Published On: Fri, Mar 3rd, 2023

Tricky business

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By Hilbert Haar

People in Curacao were surprised by the offer of Hushang Ansary’s attorney to abide by a ruling from the Court in First Instance from November 2021. I was not surprised. I was stunned, because said ruling sentenced Ansary and a few others to pay insurance company Ennia more than a billion guilders (around $583 million). The appeal against that ruling is scheduled to take place later this month.

See related article: Ansary announces he is ready to abide by billion-dollar court ruling

So what game is Ansary playing this time? Buying time? That is one thought that came to mind when I read that his company Parman wants to hold “appropriate meetings” with the Central Bank (Ennia’s supervisor) to formulate a process for the timely completion of a settlement.

The Central Bank has not yet publicly reacted to Ansary’s surprise move but I expect it to be something like this. “Formulate a process? We don’t need a process. We need the money. If you want to abide by the court ruling, pay. If you want to talk instead, we’ll see you in court this month.”

The court ruling of November 2021 has cornered Ansary. He has nowhere to go, except to the appeals court and given the fact that he has now offered to settle suggests that he does not want to go there. The 95-year old American-Iranian businessman has nothing to win on appeal and everything to lose.

One may wonder what Ansary thinks to achieve with appropriate meetings. It sounds very much like an attempt to negotiate. But negotiate what? An arrangement to pay in installments? A discount?

In the background plays another issue: the lawsuit his daughter Nina has filed in the District Court for the District of Columbia. It feels like a rather frivolous lawsuit, but still. If she sticks to it, the Central Bank will have to spend money on attorneys and travel and it will have to suffer bad publicity because Ansary has accused the Central Bank of unlawfully retaining control of private assets. Fodder for conspiracy theorists.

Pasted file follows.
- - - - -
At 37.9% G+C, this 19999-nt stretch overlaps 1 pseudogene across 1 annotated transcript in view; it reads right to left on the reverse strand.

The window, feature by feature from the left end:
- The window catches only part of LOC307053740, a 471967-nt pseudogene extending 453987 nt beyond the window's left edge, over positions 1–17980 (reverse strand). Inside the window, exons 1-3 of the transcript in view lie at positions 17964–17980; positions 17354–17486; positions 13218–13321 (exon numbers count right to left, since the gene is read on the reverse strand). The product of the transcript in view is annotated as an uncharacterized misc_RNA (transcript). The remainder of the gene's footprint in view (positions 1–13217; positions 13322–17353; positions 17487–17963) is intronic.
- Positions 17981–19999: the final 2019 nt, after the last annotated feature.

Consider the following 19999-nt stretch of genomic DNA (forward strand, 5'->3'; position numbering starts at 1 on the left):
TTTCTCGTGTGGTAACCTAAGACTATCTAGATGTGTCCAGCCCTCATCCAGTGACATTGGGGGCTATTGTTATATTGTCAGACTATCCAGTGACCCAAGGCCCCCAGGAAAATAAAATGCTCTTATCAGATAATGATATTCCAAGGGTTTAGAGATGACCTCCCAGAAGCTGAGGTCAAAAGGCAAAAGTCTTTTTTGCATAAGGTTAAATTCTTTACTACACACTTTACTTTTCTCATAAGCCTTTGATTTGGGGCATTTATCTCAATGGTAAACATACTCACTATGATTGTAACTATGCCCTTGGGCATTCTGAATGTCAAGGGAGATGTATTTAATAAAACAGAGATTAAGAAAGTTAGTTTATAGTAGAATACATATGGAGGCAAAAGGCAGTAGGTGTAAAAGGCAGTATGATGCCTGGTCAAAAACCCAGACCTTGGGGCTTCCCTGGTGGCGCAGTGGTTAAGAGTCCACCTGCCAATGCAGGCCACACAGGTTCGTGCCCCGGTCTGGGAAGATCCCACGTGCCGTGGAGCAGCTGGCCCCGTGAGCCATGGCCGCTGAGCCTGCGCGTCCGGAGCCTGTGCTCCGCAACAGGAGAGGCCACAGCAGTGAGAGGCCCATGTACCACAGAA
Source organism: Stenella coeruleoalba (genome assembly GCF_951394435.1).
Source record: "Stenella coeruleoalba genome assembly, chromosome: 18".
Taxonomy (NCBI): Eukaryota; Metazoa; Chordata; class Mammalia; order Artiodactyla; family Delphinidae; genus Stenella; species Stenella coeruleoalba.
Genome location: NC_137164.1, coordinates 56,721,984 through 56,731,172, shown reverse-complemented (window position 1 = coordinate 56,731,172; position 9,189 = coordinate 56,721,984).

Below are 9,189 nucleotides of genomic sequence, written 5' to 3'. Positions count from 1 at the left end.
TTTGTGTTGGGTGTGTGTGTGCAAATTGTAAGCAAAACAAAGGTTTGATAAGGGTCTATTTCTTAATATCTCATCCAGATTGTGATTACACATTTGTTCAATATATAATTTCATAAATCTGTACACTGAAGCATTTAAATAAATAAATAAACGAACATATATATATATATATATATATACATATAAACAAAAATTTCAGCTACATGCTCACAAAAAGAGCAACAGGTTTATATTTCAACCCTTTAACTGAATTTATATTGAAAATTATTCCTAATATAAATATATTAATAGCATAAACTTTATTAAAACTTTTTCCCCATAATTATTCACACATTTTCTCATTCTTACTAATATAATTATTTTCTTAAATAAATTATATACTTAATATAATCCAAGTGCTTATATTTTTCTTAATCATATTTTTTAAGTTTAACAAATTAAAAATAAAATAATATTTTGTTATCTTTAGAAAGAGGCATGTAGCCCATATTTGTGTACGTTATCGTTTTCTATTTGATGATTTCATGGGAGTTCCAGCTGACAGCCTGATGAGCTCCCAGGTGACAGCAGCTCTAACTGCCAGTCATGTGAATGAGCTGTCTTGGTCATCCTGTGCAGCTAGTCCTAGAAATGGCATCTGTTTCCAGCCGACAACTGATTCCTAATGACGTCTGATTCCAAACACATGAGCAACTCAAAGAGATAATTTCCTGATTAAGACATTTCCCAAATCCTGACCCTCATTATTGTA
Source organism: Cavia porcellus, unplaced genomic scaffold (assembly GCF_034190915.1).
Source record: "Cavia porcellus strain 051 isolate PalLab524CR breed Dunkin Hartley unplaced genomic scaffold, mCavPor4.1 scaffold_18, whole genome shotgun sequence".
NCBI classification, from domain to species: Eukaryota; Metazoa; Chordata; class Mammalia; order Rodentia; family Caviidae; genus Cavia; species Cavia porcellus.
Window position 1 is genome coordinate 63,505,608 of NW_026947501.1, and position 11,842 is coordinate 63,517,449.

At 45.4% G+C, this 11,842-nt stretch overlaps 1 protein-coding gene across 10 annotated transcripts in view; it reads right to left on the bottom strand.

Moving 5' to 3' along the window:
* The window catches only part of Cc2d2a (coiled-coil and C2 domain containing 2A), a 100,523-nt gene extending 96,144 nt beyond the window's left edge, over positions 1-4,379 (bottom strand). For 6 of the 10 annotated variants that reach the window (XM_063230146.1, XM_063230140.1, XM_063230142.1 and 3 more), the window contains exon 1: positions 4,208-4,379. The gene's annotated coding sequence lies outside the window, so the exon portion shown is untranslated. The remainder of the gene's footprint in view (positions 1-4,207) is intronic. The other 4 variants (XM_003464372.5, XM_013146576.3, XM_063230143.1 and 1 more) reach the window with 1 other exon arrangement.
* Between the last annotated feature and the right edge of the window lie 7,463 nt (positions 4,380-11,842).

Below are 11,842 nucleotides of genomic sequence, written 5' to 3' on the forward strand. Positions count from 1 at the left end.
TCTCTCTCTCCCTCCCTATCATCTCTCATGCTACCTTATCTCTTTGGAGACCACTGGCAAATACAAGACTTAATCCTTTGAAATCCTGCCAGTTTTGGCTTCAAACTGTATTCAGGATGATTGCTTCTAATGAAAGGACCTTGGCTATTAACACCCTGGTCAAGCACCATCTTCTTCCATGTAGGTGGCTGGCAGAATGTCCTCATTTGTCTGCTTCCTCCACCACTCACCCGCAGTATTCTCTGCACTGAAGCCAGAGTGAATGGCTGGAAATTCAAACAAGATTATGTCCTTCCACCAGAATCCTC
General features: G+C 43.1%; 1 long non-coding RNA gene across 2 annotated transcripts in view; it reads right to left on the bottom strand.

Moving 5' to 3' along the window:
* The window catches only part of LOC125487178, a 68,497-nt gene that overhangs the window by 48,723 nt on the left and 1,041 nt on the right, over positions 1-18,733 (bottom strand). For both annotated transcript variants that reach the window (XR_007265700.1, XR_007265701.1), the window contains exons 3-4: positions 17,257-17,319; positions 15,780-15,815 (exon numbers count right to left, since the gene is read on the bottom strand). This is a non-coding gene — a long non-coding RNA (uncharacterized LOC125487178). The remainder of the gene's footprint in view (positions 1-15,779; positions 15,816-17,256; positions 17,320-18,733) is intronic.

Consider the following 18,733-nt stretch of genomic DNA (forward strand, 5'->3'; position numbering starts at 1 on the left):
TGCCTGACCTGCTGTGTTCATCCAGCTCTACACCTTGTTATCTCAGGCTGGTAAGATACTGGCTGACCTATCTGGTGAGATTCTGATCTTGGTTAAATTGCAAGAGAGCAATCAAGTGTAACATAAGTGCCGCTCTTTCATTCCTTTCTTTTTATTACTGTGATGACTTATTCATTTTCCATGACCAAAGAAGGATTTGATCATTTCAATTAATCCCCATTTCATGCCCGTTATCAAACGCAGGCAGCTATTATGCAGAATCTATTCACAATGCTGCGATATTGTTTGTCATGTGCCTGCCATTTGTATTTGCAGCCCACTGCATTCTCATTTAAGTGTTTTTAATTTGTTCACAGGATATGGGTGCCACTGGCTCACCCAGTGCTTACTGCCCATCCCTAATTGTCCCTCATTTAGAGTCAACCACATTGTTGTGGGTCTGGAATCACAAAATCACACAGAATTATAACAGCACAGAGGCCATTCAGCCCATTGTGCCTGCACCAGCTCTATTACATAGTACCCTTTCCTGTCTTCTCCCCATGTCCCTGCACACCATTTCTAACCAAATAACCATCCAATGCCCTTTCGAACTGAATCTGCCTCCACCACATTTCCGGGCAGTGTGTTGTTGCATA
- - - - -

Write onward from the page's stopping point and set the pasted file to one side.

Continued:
There are three possible outcomes. The first, and most unlikely, is that the Central Bank will agree to hold appropriate meetings with authorized representatives of Parman. What do these guys have to offer? Dropping Nina Ansary’s lawsuit in exchange for an arrangement to pay one billion guilders in installments? No way is the Central Bank going to agree with that kind of corporate blackmail.

The second and also unlikely possibility is that Ansary will give up completely and fork over all the money in one go. End of story. Knowing a bit of Ansary’s history, that is not gonna happen either.

So the sad but inevitable conclusion must be that Parman’s representatives will find themselves in court again sometime this month with an attempt to get the November 2021 court ruling thrown out.

Appealing a court ruling is tricky business, because the higher court is going to do the whole procedure all over again from the beginning. Maybe the judges will find a reason to lower the amount of money Ansary and his co-conspirators will have to pay. But that is a big maybe. It is equally possible that they find reason to sentence the defendants to pay back even more money. Whatever the outcome, such a court case will mean more bad publicity for the defendants. and sure enough, taking part in such a judicial circus is going to cost the Central Bank money too. The attorneys will be happy because their payday is guaranteed.

And what if the appeal ruling turns against Ansary? He will still have to pay and the Central Bank will, still be waiting for the money insurance company Ennia is entitled to.

A piece of advice for the defendants in this theft-of-the-century case: give it up. Be a man, acknowledge your mistakes and pony up.

Am I not allowed to dream as well?


Photo caption: Hushang Ansary outside courthouse in Curacao. Archive photo AntilliaansDagblad Oct 2021.

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